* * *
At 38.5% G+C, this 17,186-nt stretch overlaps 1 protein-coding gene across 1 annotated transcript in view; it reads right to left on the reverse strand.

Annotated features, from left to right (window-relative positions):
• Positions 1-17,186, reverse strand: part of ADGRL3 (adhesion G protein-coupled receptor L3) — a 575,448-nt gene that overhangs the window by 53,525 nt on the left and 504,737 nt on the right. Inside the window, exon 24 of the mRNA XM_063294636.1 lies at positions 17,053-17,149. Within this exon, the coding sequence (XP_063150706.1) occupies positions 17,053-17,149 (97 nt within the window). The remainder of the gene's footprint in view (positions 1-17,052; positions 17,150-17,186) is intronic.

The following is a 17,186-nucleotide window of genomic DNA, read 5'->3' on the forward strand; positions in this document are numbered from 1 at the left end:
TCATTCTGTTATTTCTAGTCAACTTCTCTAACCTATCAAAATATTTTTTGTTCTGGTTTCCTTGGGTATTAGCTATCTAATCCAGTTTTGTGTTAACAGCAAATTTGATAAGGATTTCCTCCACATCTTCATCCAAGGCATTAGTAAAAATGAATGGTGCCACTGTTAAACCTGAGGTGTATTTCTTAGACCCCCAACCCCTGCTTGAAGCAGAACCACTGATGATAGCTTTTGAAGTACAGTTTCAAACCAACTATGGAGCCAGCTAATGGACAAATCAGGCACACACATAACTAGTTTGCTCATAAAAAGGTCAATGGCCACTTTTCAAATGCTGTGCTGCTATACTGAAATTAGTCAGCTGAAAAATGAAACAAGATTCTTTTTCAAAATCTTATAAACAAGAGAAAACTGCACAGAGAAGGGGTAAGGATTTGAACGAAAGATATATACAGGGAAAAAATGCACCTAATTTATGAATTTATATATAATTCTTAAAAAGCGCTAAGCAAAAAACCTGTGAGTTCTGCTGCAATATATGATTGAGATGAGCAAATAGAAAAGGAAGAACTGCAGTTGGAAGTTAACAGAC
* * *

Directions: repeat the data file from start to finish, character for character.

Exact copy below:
At 38.5% G+C, this 17,186-nt stretch overlaps 1 protein-coding gene across 1 annotated transcript in view; it reads right to left on the reverse strand.

Annotated features, from left to right (window-relative positions):
• Positions 1-17,186, reverse strand: part of ADGRL3 (adhesion G protein-coupled receptor L3) — a 575,448-nt gene that overhangs the window by 53,525 nt on the left and 504,737 nt on the right. Inside the window, exon 24 of the mRNA XM_063294636.1 lies at positions 17,053-17,149. Within this exon, the coding sequence (XP_063150706.1) occupies positions 17,053-17,149 (97 nt within the window). The remainder of the gene's footprint in view (positions 1-17,052; positions 17,150-17,186) is intronic.

The following is a 17,186-nucleotide window of genomic DNA, read 5'->3' on the forward strand; positions in this document are numbered from 1 at the left end:
TCATTCTGTTATTTCTAGTCAACTTCTCTAACCTATCAAAATATTTTTTGTTCTGGTTTCCTTGGGTATTAGCTATCTAATCCAGTTTTGTGTTAACAGCAAATTTGATAAGGATTTCCTCCACATCTTCATCCAAGGCATTAGTAAAAATGAATGGTGCCACTGTTAAACCTGAGGTGTATTTCTTAGACCCCCAACCCCTGCTTGAAGCAGAACCACTGATGATAGCTTTTGAAGTACAGTTTCAAACCAACTATGGAGCCAGCTAATGGACAAATCAGGCACACACATAACTAGTTTGCTCATAAAAAGGTCAATGGCCACTTTTCAAATGCTGTGCTGCTATACTGAAATTAGTCAGCTGAAAAATGAAACAAGATTCTTTTTCAAAATCTTATAAACAAGAGAAAACTGCACAGAGAAGGGGTAAGGATTTGAACGAAAGATATATACAGGGAAAAAATGCACCTAATTTATGAATTTATATATAATTCTTAAAAAGCGCTAAGCAAAAAACCTGTGAGTTCTGCTGCAATATATGATTGAGATGAGCAAATAGAAAAGGAAGAACTGCAGTTGGAAGTTAACAGAC